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  1. #1
    Anonymous Guest

    Default spelling of participles

    I am confused about the spelling of certain participles and wish to know if there are general rules which may be applied.
    e.g. travel becomes traveling/traveled or travelling/travelled?
    model becomes modeling/modeled or modelling/modelled?
    prefer becomes prefering/prefered or preferring/preferred?
    I have been too long out of school!
    thanks to anyone who can help

  2. #2
    MikeNewYork's Avatar
    MikeNewYork is offline VIP Member
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    Default Re: spelling of participles

    Quote Originally Posted by cameron love
    I am confused about the spelling of certain participles and wish to know if there are general rules which may be applied.
    e.g. travel becomes traveling/traveled or travelling/travelled?
    model becomes modeling/modeled or modelling/modelled?
    prefer becomes prefering/prefered or preferring/preferred?
    I have been too long out of school!
    thanks to anyone who can help
    Hi Cameron:

    There is a lot of confusion about when to double consonants before adding suffixes, such as -ing and -ed. To add to the confusion, British English and American English handle these matters in different ways. I will give you the American rules and leave the British to a Brit.

    In one syllable words, we normally the double the terminal consonant before adding -ed. There are no single syllbale words with the -ing suffix.

    In words of two or more syllables, double a terminal consonant that follows a vowel if:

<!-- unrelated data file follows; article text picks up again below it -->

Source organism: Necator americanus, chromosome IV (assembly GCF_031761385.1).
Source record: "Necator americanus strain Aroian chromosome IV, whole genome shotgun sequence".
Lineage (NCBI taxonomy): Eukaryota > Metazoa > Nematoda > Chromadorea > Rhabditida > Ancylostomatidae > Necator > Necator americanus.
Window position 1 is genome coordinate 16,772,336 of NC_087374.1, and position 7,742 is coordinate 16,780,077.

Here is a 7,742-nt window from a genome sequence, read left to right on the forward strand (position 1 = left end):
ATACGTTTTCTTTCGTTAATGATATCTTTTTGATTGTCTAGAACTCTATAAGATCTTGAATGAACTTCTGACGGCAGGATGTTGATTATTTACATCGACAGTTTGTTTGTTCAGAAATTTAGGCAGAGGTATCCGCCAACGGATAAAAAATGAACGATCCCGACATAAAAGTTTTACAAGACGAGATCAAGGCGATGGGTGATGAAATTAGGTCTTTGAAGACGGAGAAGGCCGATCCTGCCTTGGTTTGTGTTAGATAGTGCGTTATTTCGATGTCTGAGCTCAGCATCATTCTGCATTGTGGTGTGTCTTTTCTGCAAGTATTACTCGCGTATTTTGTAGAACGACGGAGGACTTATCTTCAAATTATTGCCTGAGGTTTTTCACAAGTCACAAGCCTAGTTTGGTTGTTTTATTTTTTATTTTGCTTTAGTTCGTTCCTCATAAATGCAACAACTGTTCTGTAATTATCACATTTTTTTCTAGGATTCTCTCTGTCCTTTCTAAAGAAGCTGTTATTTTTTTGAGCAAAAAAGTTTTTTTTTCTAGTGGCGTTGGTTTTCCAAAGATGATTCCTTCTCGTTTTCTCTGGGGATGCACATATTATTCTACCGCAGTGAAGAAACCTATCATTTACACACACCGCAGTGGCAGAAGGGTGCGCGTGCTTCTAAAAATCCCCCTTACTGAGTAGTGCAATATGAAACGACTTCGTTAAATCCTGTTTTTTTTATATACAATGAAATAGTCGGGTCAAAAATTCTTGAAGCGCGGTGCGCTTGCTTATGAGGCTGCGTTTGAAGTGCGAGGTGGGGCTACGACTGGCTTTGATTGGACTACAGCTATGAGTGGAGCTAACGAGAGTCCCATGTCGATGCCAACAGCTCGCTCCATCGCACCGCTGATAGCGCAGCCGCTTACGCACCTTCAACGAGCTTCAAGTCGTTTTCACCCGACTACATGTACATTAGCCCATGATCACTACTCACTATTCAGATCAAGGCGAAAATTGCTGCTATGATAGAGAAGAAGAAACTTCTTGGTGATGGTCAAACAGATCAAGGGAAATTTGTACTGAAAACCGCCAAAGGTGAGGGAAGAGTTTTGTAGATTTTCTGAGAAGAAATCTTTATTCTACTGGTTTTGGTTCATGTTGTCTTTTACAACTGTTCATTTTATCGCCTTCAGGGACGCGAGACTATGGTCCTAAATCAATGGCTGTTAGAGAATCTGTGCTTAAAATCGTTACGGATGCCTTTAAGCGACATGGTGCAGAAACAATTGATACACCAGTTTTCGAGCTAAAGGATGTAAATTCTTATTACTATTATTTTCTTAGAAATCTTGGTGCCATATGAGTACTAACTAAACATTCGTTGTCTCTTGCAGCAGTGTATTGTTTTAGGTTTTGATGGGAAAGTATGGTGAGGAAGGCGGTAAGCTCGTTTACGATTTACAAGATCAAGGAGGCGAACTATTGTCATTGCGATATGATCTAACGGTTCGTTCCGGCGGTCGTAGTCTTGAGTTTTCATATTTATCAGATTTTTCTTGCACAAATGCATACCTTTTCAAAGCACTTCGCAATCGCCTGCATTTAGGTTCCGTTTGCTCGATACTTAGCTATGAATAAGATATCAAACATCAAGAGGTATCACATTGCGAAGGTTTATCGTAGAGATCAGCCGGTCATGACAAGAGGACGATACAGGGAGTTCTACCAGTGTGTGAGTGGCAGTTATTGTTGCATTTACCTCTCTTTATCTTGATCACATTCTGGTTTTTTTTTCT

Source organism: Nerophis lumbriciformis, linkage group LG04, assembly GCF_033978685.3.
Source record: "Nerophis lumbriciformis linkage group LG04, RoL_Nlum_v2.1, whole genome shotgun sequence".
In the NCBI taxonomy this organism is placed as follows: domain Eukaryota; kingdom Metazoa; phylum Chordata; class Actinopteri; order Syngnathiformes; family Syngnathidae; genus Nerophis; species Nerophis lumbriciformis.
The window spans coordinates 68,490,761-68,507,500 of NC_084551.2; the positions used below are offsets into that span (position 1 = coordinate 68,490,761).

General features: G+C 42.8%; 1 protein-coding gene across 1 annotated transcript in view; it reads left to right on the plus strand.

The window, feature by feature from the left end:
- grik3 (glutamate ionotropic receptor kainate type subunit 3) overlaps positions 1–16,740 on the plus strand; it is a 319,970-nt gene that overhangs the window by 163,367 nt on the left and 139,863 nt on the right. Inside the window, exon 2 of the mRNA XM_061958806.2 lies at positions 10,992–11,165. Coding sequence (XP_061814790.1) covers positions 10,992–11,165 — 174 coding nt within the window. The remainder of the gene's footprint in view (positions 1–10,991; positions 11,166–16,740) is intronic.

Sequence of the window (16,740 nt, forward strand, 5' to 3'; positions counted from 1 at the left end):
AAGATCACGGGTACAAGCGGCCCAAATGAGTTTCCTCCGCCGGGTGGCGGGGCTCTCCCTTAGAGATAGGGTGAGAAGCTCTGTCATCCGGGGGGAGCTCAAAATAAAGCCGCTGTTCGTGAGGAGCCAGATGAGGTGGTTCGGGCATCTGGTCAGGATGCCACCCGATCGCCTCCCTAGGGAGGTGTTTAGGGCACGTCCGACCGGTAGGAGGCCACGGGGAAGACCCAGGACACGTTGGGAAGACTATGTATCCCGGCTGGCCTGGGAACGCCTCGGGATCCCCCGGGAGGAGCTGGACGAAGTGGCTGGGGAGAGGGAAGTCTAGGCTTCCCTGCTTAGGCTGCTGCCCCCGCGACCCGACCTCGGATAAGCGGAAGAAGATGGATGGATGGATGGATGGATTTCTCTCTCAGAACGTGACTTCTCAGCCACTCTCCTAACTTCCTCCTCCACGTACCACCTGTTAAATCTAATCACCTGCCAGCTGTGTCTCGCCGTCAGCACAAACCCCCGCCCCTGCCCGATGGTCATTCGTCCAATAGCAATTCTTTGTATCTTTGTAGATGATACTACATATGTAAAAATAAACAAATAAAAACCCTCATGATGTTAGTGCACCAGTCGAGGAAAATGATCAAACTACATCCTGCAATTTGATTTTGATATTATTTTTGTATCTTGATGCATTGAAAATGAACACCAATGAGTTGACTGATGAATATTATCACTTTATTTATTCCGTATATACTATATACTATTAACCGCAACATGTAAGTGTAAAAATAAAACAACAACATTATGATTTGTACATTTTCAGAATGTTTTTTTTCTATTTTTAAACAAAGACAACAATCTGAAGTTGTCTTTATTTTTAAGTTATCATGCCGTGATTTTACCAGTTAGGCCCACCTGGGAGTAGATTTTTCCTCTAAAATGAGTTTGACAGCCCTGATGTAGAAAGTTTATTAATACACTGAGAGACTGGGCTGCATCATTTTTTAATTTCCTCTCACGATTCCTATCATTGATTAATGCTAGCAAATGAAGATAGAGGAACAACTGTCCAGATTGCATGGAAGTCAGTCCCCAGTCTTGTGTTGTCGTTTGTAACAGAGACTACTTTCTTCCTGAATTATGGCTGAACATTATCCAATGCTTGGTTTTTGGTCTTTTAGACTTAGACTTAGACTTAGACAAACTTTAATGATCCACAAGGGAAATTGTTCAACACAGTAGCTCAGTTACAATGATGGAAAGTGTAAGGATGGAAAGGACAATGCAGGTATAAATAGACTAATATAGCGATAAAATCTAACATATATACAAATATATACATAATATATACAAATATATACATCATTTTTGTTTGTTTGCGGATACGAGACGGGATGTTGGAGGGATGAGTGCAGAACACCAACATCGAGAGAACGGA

1. The accent is on the last syllable AND
    2. The terminal vowel sound is short.

    That means that we don't double the consonant if the accent is on another syllable or if the terminal vowel sound is long.

    So: In travel and model, the accent is on the first syllable. Hence, we have: traveling/traveled and modeling/modeled. In prefer, the accent is on the last syllable and the vowel sound is short. Hence, we have preferring/preferred.

    There are, as always, exceptions to these rules. In many cases, the dictionaries accept both spellings. This is partly in deference to British English, in which there is a tendency to double certain consonants regardless of the rules I gave you. If you look up program and diagram, you will find programing and programming, diagraming and diagramming.

    There is also the occasional word that is a quirk. Take kidnap. With normal spelling rules, we would have kidnaped and kidnaping. While these are acceptable, many spell these words with a double p. This is because we have a word "nap" that becomes "napping" and "napped". The handling of "nap" follows the rule because it is a single syllable word.

  3. #3
    Tdol is online now Editor, UsingEnglish.com
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    Default

    In British English, we double l in travelled
    The rule about syllable stress for verbs ending -r is the same as Mike described :)

  4. #4
    Hamid is offline Newbie
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    Default Re: spelling of participles

    Thank you for all
    I appreciaite very much

  5. #5
    nyggus is offline Key Member
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    Default Re: spelling of participles

    Quote Originally Posted by Hamid View Post
    Thank you for all
    I appreciaite very much
    Do you mean you asked this question almost five years ago and now you're thanking for the replies?!

  6. #6
    BobK's Avatar
    BobK is offline Harmless drudge
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    Default Re: spelling of participles

    Quote Originally Posted by nyggus View Post
    Do you mean you asked this question almost five years ago and now you're thanking for the replies?!
    If you want MNY to know you thanked him, send him e-mail (click on his name and select that option). He hasn't appeared here since last year (though he may still be lurking!)

    b
    Last edited by BobK; 10-Sep-2007 at 11:25. Reason: Corrected instructions

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